Convicted Felon Walks Free, Thanks To Paperwork Goof

criminal appeals attorneyIs it ever too late to appeal a criminal case? Thanks to a truly bizarre mishap with legal paperwork in Missouri, the U.S. Court of Appeals and criminal appeals attorneys will tackle that question and its various implications.

Convicted Felon 

When Cornealious Mike Anderson was 22, he robbed a Burger King with a friend, threatening the nighttime manager with a gun. Anderson did not harm the manager during the 1999 robbery. Even so, a court sentenced Anderson to 13 years. Anderson served 10 months in prison, before he temporarily got out on bail. During that time Anderson worked closely with appellate attorneys and criminal appeals lawyers, but to no avail. The legal system upheld the Anderson’s original sentence of 13 years in jail — only they didn’t.

Courts may have stated that Anderson must serve 13 years, but they didn’t enforce it. No one came to Anderson’s home. Police did not speak to Anderson or his family. In fact, Anderson didn’t hear another word about it until just recently, nearly 15 years later.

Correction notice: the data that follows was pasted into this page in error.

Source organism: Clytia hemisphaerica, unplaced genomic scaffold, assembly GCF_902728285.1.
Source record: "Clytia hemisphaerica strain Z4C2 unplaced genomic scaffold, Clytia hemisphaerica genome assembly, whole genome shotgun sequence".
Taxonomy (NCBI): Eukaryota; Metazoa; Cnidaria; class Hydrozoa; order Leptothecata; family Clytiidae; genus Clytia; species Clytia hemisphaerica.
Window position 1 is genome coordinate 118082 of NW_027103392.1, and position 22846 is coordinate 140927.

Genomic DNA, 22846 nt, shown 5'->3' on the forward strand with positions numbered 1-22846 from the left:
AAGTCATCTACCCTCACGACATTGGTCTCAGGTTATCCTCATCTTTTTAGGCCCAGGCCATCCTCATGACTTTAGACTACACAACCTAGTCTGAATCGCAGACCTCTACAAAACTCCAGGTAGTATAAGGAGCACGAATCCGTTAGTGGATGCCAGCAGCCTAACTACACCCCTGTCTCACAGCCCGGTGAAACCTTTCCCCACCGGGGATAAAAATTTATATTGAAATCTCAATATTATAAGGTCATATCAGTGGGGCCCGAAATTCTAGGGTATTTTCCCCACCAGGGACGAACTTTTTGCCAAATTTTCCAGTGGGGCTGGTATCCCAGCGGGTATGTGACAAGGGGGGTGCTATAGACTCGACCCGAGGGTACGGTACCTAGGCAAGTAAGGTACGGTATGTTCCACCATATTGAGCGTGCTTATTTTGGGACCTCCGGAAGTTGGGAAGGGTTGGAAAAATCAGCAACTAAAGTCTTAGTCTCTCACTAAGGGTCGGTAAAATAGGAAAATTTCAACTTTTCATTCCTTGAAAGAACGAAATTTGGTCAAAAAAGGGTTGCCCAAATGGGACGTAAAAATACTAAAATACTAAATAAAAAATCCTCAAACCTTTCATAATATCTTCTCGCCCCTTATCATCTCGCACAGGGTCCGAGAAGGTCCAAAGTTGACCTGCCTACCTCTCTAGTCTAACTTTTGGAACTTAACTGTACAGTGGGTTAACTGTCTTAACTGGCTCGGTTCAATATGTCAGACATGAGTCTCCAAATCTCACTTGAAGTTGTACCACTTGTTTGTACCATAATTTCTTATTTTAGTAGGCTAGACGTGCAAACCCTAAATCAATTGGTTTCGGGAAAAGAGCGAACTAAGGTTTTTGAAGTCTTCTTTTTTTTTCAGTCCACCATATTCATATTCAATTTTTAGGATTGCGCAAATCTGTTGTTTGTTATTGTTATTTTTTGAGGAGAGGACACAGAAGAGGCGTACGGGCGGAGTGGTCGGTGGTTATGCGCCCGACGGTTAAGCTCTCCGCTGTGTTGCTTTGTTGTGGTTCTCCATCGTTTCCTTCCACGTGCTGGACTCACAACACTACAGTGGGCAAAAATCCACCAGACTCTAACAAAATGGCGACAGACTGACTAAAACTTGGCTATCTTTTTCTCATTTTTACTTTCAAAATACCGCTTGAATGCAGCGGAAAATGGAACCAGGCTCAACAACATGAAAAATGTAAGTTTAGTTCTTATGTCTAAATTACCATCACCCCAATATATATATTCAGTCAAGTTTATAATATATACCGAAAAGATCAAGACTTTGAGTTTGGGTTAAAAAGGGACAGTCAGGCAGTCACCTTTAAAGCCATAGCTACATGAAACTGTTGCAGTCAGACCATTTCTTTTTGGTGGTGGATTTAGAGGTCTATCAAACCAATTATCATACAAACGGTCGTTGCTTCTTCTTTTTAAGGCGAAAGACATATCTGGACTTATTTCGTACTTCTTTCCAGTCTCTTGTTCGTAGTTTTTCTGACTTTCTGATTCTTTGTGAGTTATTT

Should Criminals Pay For Crimes Decades Later?

Today, Anderson is a married man with four young children between the ages of three and 12. Since the robbery, Anderson also took up carpentry and started his own business. He coached a children’s football team. “He completely turned his life around,” according to his wife, LaQonna. But that’s not enough for the legal system, who finally enforced Anderon’s sentence after 15 years.

What did Anderson’s lawyer have to say about it? “Even the victim himself went on record and said, I dont think this guy should be in jail.'” Like anyone else convicted of a crime, Anderson does have the right to continue to appeal his sentence. The first appeal is generally due 90 days after courts officially convict someone.

The U.S. Court of Appeals will receive 10,000 appeals every single term, and — if Anderson’s criminal appeals attorney has his way — courts will be hearing about the unique and bizarre court case.

Speak with an appellate lawyer.